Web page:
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Homesteading Life with Sue & Steve

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Homestead Cookies

How-to  ~  Ideas  ~  Inspiration
 From more than forty years having a good time living a sustainable life
in the northwoods of Michigan's Upper Peninsula

Cookies are an integral part of most folks' lives and ours is no exception. But I prefer a treat with some muscle - slightly sweet but not too, hearty without being impossible to chew, healthy, with soul - a reliable cookie that can be eaten in the car and double as dinner when there just isn't time. Below is my tried and true venerable Homestead Cookie recipe which has stood the test of several decades (the recipe, not one of the cookie's themselves). And another treat that is different enough to be a surprise and good enough to be a special treat. Have fun!

ManyTracks Homestead Cookies

Please note, this is a true homestead cookie - measuring is optional, variations and experimentation commonplace, substitutions assumed, variety expected. You can hardly go wrong unless you burn them to a crisp. And yes, I've done that - if they're really charred they go in the compost bin, otherwise Steve likes them slightly burned (I don't). The vagaries of our woodburning cookstove and my attention (or lack of) means I usually end up with some "Steve cookies" even when I try not to. Works out for both of us.

1/3 cup vegetable oil
1/2 cup maple syrup or honey, or brown sugar (add the latter with dry ingredients)
1 or 2 eggs (when I have them)
Peanut or other nut butter
Fruit sauce or cooked squash in place of the water (makes a chewier, moister cookie)
~1 cup water, milk, or juice (or enough to equal 2 cups liquid). Stir all together.

2 cups whole grain flour (white flour will probably do though I've never tried it)
2 cups rolled oats (old fashioned organic rolled oats are worth it for better flavor)
1 to 2 cups dried fruit (we like raisins)
1/2 cup sunflower seeds or chopped nuts
Spices such as cinnamon or vanilla or dried ginger (try a teaspoon to start with)

Mix the dry ingredients together
Add the wet mixture. Stir.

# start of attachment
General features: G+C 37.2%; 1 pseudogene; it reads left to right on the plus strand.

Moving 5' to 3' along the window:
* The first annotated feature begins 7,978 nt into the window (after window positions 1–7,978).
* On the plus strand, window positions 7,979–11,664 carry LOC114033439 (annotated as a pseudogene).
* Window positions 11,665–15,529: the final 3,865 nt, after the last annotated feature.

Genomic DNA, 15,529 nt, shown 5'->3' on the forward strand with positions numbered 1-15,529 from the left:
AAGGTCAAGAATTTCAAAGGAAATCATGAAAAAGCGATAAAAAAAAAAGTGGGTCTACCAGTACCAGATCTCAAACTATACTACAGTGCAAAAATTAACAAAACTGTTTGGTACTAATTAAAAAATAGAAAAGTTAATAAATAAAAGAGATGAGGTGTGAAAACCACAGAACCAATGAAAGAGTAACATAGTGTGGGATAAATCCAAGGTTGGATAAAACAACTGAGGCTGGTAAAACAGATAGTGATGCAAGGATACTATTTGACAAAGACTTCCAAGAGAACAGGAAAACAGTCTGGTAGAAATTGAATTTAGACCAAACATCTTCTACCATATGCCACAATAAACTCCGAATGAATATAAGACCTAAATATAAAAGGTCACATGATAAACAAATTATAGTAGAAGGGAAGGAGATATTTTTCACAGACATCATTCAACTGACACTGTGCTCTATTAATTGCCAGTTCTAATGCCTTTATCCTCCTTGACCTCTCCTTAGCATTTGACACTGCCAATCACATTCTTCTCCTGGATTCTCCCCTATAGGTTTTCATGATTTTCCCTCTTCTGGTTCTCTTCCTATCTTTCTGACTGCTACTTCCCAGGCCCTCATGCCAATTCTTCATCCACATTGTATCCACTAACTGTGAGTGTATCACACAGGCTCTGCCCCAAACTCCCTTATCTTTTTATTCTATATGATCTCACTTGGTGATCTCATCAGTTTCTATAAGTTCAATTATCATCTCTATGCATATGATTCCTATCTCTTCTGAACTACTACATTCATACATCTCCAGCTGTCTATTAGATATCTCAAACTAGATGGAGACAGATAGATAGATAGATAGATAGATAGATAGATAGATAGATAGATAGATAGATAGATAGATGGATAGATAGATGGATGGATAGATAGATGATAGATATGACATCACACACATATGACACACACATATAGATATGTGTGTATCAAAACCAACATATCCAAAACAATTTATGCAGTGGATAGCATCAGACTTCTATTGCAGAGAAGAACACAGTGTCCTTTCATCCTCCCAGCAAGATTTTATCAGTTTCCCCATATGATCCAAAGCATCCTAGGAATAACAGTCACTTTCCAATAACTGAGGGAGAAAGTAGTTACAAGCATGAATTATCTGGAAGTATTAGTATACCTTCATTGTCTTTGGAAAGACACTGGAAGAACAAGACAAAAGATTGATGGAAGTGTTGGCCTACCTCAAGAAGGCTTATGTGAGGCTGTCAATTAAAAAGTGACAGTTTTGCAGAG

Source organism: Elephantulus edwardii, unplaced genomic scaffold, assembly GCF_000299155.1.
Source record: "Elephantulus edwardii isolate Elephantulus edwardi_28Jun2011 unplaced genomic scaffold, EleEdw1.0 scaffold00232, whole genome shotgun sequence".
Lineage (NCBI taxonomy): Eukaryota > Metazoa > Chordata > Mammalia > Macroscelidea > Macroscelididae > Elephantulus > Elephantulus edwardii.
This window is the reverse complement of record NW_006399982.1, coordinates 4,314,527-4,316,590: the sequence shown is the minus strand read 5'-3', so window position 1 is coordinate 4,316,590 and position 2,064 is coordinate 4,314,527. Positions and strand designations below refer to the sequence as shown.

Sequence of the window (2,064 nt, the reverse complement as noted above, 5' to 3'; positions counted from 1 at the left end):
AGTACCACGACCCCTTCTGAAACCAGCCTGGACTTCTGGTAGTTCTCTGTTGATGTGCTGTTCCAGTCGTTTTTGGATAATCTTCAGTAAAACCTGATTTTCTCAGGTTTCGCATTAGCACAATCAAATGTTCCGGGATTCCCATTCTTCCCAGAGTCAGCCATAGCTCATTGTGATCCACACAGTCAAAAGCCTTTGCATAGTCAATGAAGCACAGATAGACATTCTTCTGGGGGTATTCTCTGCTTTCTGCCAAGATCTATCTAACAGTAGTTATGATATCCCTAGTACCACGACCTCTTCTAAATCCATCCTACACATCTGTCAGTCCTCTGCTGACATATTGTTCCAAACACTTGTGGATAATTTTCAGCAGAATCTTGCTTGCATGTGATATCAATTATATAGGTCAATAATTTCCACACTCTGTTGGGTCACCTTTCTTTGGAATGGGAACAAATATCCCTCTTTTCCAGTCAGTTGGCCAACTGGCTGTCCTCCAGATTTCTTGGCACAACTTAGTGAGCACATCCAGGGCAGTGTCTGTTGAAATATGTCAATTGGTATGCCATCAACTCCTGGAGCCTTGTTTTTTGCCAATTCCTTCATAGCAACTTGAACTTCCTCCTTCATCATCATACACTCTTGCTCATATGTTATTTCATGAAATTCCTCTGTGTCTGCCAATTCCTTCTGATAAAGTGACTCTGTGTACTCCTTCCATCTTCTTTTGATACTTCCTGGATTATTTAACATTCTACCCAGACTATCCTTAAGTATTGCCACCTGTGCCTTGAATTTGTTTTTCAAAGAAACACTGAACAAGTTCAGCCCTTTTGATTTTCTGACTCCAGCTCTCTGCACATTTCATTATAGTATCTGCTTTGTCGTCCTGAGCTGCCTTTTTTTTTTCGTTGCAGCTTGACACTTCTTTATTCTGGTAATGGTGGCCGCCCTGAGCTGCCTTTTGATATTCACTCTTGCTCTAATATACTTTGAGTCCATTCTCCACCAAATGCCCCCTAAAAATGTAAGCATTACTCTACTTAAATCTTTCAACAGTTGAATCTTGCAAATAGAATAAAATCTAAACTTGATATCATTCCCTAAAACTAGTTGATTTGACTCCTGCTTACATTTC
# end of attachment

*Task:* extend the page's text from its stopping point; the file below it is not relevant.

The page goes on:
Add more flour if needed, or more liquid to get a fairly wet cookie dough

Let set for a bit for the whole grain flour and oats to soften and, if wheat, develop the gluten. It will firm up some; adjust with flour or liquid if need be.

Place teaspoonfuls onto a lightly oiled or floured cookie sheet
Flatten with a wet fork
Bake in a medium oven until just done.

If you overcook they can get quite hard after cooling depending on the ingredients used. But they are great traveling food; no worry about these guys crumbling apart.

ManyTracks Applesauce Cookie

This cookie comes out firm but chewy (unless you cook them to the almost burned stage which is how Steve likes them). These also hold together well but aren't quite as long lasting and sturdy as the Homestead Cookie above so they're not quite as good for putting in your pocket for a later snack, especially if you're prone to forgetting that you did that.

1 quart apple or other fruit sauce or cooked squash
1/2 cup oil (it can also be made without oil if you haven't any)
2/3 cup honey or maple syrup or brown sugar
3 cups whole grain flour

Mix together all ingredients
Let set a bit to soften and bind the flour (some gluten flour helps hold things together)
Drop by teaspoonfuls onto an oiled cookie sheet
          (this is not as tough a dough as the previous cookie)
Flatten thin with a wet fork
Bake in a medium oven until just lightly browned around the edges
Cool flat on a rack

Enjoy eating.

* * * * * * * *

Copyright 1997 - 2009 by Susan Robishaw


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Have you read  "Frost Dancing - Tips from a Northern Gardener"? A fun short read.

or "Homesteading Adventures"    Creating our backwoods homestead--the first 20 years.

and "Growing Berries for Food and Fun"   A journey you can use in your own garden.